The 5 Types Of Innovation For The Future Of Work, Pt. 4: Competitor Innovation


Jacob Morgan, Contributor

August 5, 2015

As the world of work continues to evolve at a rapid pace, innovation continues to become both a top priority and a top challenge. For most companies, innovation is handled behind closed doors in a secluded part of the company that only a few have access to. This type of innovation is no longer practical, scalable or effective when thinking about the future of work. In order to succeed and thrive in this rapidly changing world, organizations must adapt by implementing five innovation models, all five of these are crucial and are part of a broader innovation ecosystem. The five innovation models are:

  1. Employee innovation (already published)
  2. Customer innovation (already published)
  3. Partner/supplier innovation (already published)
  4. Competitor innovation
  5. Public innovation

The concepts and ideas in this post are taken from my best-selling book, The Future of Work: Attract New Talent, Build Better Leaders, and Create a Competitive Organization.

Sometimes organizations who would normally be considered fierce competitors have to team up and collaborate in order to unlock new business opportunities and sometimes this is done for pure survival. The organizations who team up with competitors realize that the smartest people in the world don’t always work for them and so they have to reach beyond their four walls to tap into top talent. Teaming up with competitors actually happens all the time informally at conferences and events. How many times have you met someone at an event or a meet-up who happened to work for a competitor? Yet you still exchange ideas and share information. Innovating with competitors takes this further by creating formal programs that allow this to happen at scale and on a regular basis. Sometimes this is refereed to as coopetition. There are several great examples of companies that have done this.

Ford and GM have long been considered hardcore rivals in the automotive space yet they decided to team up in order to develop 9 and 10 speed transmissions to be used in their vehicles. Both Ford and GM realized that by teaming up they could go to market with these new transmissions faster while saving time and money on development and production. The goal of developing these new transmissions was quite lofty; improve quality and and performance while reducing fuel efficiency. Once these new products are done being developed both companies will have the rights to use them in their cars which are supposed to debut sometime in 2016. Both of these companies could have tried to do this independently but the risk would have been far greater, the costs much higher, and the time to market much longer.

Two other fierce rivals in the aerospace industry are Boing and Lockheed Martin. The U.S. Air Force issued a request for companies to bid on a multi-billion dollar Long-Range Strike Bomber program. These two companies are bidding against another competitor, Northrop Grumman. The winning contractors are expected to be announced before the end of the year. Boeing and Lockheed Martin could have bid separately on this massive project but again the risk would have been greater, the cost higher, and the ability to execute and win against each other and Northrop Grumman would have been much more challenging.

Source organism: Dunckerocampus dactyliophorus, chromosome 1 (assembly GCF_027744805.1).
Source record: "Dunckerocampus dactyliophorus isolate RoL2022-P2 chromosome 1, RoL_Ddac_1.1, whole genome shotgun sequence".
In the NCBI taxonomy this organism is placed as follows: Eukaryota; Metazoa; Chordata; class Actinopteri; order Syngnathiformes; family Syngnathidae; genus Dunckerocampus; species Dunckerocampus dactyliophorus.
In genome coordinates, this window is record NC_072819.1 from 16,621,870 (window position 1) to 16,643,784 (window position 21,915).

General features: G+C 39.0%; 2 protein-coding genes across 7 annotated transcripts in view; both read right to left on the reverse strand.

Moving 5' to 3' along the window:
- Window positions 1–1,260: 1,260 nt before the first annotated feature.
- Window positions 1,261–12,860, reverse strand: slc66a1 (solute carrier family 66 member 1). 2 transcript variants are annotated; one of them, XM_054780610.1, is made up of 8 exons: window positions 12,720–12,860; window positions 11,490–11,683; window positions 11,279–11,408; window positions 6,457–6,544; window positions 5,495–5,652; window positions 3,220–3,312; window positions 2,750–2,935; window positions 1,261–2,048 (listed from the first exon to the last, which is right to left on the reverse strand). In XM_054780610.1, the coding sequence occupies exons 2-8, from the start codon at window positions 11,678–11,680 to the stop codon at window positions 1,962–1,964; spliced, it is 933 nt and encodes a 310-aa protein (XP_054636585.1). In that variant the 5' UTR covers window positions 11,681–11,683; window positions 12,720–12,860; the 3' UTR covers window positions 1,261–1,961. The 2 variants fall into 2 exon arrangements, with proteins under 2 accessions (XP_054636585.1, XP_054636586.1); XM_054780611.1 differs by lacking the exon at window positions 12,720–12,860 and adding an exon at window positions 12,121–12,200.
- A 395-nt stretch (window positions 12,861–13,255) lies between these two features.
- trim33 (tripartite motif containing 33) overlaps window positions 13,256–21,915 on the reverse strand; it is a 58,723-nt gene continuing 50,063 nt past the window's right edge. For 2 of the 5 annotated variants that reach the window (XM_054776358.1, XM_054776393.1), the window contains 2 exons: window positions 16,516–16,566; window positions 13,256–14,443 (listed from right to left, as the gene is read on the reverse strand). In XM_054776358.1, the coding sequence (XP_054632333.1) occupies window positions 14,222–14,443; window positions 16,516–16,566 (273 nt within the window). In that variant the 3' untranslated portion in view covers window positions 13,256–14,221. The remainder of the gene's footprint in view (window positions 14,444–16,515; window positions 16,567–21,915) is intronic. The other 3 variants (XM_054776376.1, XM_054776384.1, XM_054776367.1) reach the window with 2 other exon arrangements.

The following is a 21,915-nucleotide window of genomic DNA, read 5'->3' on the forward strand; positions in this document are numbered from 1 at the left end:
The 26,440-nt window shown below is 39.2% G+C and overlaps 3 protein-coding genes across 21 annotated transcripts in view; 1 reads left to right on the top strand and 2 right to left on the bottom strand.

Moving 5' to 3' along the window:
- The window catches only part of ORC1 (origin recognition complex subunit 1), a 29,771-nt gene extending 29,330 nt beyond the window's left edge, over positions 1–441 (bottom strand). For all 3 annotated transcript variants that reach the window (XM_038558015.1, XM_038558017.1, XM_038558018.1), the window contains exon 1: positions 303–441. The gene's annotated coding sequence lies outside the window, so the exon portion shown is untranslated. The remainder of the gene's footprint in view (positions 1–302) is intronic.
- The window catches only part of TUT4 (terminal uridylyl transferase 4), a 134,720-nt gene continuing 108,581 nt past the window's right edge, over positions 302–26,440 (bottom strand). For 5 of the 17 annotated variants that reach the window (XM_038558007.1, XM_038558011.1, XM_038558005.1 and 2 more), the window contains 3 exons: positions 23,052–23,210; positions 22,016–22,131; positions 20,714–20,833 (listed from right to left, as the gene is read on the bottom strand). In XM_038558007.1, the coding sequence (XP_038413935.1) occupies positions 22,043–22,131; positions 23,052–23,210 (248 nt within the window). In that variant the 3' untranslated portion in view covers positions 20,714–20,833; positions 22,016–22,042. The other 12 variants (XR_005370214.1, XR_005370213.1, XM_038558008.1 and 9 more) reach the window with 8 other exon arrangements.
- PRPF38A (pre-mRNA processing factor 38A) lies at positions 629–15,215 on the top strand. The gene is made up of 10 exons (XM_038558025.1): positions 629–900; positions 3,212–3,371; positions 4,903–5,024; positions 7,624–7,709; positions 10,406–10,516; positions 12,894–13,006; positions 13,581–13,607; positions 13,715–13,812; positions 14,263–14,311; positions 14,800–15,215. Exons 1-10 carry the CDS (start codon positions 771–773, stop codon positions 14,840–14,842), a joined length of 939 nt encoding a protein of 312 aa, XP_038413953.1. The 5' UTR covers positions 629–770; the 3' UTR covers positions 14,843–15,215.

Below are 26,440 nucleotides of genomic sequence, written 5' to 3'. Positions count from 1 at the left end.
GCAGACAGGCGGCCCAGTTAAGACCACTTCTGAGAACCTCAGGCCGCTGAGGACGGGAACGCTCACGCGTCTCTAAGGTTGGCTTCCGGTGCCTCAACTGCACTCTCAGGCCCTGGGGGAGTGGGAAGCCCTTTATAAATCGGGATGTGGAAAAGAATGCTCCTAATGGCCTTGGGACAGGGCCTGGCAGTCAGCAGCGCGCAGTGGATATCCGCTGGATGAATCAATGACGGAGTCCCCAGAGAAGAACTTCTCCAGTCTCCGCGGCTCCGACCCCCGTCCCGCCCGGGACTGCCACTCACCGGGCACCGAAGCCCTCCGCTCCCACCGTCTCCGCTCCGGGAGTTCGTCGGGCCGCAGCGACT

A third example I’ll mention is in the technology space. Samsung and Sony are constantly battling over creating top quality TV’s and a few years ago they teamed up to crate a new product called S-LCD. This was in response to growing demand for high quality televisions as well as the dramatic changes that were happening in their industry as far as technology development and advancement. Both Samsung and Sony invested $1 billion into this new project and within a few years they were able to more than triple their investment. Both companies were also able to increase their market share over the competition. In 2011 Sony sold its stake in S-LCD to Samsung which ended a seven year partnership.

During the course of this series I have explored several models of innovation, all of which form a broader innovation eco-system that I will write about in the final part of this series. Coopetition or innovating with competitors is perhaps the most challenging type of innovation because of the level of trust, the legal requirements, and the sheer change in mindset that is required to even initiative this type of discussion. Although this can be the hardest model to embrace it can also be the most rewarding and impactful.


Innovating with competitors doesn’t have a secret formula, it starts with a conversation and evolves from there, there is no magic pill or framework to follow that will guarantee success. In a world that is changing so rapidly, competitors can truly be the best allies when it comes to creating new products and services. I know in business schools and in our corporations we are taught to hate and crush our competitors but it might be to revisit this when thinking about innovation in the future of work.

Who are your biggest competitors? Maybe it’s time ask how you can work together instead of destroy each other.

Jacob Morgan is a keynote speaker, author (most recently of The Future of Work), and futurist. To have Jacob speak at your event, to get access to his videos, podcasts and articles, or to subscribe to his newsletter you can visit TheFutureOrganization.


This article was written by Jacob Morgan from Forbes and was legally licensed through the NewsCred publisher network.


Comment this article

Great ! Thanks for your subscription !

You will soon receive the first Content Loop Newsletter